You'll want a housing and a mortgage professional you can trust to give you the information you need to make good decisions for yourself and your family. We'd like to be your real estate professional and can recommend a trusted mortgage professional.
Monday, August 20, 2018
Moisture is mold's best friend and it thrives between 40 and 100 degrees Fahrenheit which is why it is commonly found in homes. Mold spores float in the air and can grow on virtually any substance with moisture including tile, wood, drywall, paper, carpet, and food.
Moisture control and eliminating water problems are key to preventing mold. Common sources of moisture can be roof leaks, indoor plumbing leaks, outdoor drainage problems, damp basements or crawl spaces, steam from bathrooms or kitchen, condensation on cool surfaces, humidifiers, wet clothes drying inside, or improper ventilation of heating and cooking appliances.
- Control the moisture problem
- Scrub mold off hard surfaces using soap and water or other cleanser; dry completely
- Do not paint or caulk moldy surfaces
- Discard porous materials with extensive mold growth
- Avoid exposing yourself or others to mold
- Periodically, inspect the area for signs of moisture and new mold growth
The EPA suggests that if the moldy area is less than ten square feet, you can probably handle the cleanup yourself. If the affected area is larger than that, find a contractor or professional service provider.
Increasing ventilation in a bathroom by running a fan for at least 30 minutes or opening a window can help remove moisture and control mold growth. After showering, squeegee the walls and doors. Wipe wet areas with dry towels. Cleaning more frequently will also prevent mold from recurring or keep it to a minimum.
A simple solution to clean most mold is a 1:8 bleach/water mixture. Since homes have thermostatically controlled temperatures and water is used all day long in the kitchen and bathrooms, the environment is conducive to mold.
See Ten things you should know about mold written by the EPA.
Monday, August 13, 2018
It's understandable; you're excited; you've found the right home, negotiated a contract, made a loan application and inspections. Closing is not that far away, and you are making plans to move and put personal touches on your new home.
Even if you have an initial approval on your mortgage, little things can derail the process which isn't over until the papers are signed at settlement and funds distributed to the seller. The verifications are usually done again just prior to the closing to determine if there have been any material changes to the borrower's credit or income that might disqualify them.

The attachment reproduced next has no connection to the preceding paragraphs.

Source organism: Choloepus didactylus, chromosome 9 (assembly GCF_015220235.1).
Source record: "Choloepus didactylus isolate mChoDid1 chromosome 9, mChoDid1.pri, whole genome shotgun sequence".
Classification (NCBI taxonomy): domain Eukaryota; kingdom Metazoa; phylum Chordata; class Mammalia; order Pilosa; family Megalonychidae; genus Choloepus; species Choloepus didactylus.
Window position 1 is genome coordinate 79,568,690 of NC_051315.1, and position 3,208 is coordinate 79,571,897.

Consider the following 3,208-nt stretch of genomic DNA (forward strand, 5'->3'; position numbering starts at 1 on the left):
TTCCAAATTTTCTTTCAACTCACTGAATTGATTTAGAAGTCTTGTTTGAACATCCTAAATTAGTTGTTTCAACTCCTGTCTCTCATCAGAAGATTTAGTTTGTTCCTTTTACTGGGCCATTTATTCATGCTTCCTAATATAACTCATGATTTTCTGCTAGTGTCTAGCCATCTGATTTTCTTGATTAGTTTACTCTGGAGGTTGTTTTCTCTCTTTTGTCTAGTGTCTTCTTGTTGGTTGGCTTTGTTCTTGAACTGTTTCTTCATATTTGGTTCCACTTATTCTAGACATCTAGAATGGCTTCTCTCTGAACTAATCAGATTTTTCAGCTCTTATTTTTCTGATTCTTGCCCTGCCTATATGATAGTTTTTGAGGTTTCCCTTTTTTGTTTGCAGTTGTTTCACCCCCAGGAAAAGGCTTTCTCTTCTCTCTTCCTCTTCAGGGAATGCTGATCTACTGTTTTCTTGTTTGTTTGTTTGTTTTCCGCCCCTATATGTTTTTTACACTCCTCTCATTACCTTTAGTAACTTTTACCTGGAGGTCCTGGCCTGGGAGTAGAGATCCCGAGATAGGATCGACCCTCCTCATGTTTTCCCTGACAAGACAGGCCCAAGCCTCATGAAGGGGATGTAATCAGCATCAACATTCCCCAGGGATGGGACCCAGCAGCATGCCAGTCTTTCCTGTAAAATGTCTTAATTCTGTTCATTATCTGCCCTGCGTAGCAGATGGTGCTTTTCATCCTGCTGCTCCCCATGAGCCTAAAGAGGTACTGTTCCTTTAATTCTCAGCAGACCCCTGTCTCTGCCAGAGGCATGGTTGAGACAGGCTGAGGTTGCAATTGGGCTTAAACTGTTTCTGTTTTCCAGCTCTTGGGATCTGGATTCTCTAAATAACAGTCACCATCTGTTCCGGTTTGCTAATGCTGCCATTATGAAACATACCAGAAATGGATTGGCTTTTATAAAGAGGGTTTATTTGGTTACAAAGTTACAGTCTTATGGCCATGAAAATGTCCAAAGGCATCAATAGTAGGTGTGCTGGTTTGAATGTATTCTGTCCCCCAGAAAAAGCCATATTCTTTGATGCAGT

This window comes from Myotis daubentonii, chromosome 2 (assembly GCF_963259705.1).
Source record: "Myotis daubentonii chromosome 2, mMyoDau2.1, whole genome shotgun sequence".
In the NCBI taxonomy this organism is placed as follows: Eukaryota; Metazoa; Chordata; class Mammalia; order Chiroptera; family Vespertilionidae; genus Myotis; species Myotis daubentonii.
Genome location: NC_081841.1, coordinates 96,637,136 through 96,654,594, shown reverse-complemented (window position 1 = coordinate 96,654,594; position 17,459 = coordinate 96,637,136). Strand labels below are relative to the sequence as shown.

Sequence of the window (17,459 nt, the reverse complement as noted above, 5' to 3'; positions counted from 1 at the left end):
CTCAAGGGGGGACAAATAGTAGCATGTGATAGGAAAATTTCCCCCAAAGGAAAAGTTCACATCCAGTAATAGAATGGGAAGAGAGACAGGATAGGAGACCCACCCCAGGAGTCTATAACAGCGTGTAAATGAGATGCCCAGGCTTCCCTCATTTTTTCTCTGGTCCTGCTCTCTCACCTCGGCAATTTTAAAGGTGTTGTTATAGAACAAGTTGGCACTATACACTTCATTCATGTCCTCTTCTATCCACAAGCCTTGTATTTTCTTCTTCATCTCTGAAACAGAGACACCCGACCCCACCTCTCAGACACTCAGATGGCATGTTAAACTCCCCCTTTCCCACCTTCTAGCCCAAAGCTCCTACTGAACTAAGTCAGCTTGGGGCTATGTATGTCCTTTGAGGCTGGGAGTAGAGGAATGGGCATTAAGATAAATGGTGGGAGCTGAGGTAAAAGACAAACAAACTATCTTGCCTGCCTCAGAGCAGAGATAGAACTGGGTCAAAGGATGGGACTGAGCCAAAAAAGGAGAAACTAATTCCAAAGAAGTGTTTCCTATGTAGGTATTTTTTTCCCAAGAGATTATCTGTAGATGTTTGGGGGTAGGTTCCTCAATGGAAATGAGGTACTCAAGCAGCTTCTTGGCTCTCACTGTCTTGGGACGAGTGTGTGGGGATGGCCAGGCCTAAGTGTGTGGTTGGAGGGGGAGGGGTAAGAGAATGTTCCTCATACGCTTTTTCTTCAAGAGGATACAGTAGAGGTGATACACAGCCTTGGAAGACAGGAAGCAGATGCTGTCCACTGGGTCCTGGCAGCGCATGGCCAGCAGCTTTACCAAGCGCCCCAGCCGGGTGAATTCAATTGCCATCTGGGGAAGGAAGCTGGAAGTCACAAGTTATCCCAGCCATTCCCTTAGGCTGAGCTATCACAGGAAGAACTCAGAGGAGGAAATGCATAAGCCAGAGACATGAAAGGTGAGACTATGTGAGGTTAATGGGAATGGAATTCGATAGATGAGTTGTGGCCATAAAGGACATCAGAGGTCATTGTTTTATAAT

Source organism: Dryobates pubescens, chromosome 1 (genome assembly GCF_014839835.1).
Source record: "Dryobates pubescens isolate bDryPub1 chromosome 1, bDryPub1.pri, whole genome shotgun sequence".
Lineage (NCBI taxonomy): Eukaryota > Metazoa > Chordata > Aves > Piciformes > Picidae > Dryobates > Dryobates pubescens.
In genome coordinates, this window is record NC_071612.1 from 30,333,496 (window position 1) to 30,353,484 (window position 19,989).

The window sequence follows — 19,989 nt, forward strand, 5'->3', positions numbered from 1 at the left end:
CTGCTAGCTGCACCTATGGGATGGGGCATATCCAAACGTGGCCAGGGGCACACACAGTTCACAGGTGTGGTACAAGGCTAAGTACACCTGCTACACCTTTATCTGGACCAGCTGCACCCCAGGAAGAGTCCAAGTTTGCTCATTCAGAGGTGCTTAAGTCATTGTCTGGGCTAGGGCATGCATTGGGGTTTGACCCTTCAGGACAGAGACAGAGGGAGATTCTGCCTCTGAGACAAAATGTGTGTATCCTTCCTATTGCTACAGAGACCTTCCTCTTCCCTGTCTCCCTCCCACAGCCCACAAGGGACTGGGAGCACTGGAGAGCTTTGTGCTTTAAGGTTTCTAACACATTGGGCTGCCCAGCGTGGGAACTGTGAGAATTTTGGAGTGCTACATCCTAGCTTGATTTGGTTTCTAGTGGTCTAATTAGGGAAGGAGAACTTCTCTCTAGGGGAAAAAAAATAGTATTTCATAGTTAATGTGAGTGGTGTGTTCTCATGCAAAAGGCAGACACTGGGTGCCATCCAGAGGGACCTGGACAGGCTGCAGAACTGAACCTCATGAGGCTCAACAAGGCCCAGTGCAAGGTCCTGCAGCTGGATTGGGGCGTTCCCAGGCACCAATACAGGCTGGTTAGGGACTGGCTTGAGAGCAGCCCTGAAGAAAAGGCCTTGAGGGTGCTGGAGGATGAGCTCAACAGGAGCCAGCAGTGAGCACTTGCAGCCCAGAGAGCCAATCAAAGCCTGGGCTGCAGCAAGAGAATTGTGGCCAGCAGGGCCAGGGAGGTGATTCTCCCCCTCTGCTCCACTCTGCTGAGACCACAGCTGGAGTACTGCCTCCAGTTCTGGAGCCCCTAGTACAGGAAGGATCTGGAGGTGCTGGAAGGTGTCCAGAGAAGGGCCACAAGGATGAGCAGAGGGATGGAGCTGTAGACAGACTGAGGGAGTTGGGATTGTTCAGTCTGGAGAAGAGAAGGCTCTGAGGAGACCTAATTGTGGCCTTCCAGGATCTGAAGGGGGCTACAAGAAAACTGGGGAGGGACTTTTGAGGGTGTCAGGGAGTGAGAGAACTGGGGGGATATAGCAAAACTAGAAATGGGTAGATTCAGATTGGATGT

Most lending and real estate professionals recommend NOT to:
- Make any new major purchases that could affect your debt-to-income ratio
- Buy things for your new home until after you close
- Apply, co-sign or add any new credit
- Close or consolidate credit card accounts without advice from your lender
- Quit your job or change jobs
- Change banks
- Talk to the seller without your agent
Your real estate professional and lender are working together to get you into your new home. It's understandable to be excited and feel you need to be getting ready for the move.
Planning is fine but don't do anything that would affect your credit or income while you're waiting to sign the final papers at settlement.
Monday, July 2, 2018
Carbon monoxide is a silent killer you don't want in your home but because it is colorless and odorless; you may not even be aware the deadly condition exists. The Center for Disease Control says more than 400 people in the U.S. die annually from carbon monoxide poisoning and over 10,000 require medical treatment each year.
Unmaintained furnaces, water heaters and appliances can produce the deadly gas. In addition, other sources could be leaking chimneys, unvented kerosene or gas space heaters or exhaust from cars or trucks operating in an attached garage.
The Environmental Protection Agency suggests the following to reduce exposure in the home:
- Keep gas appliances properly adjusted
- Install and use an exhaust fan vented to the outdoors over gas stoves
- Open flues when fireplaces are in use
- Do not idle car inside garage
- Have a trained professional inspect, clean and tune-up central heating systems annually
Headaches, nausea, vomiting, dizziness and feelings of weakness or fatigue are a few of the most common symptoms. Lower levels of exposure to carbon monoxide may be mistaken for the flu.
Carbon monoxide alarms should be on every level of a home and especially, in sleeping areas. The alarms can be purchased for as little as $25 and plugged into the wall like a night light.
Regardless of the government requirements, no one would want to put their family, guests or themselves at risk for something so deadly.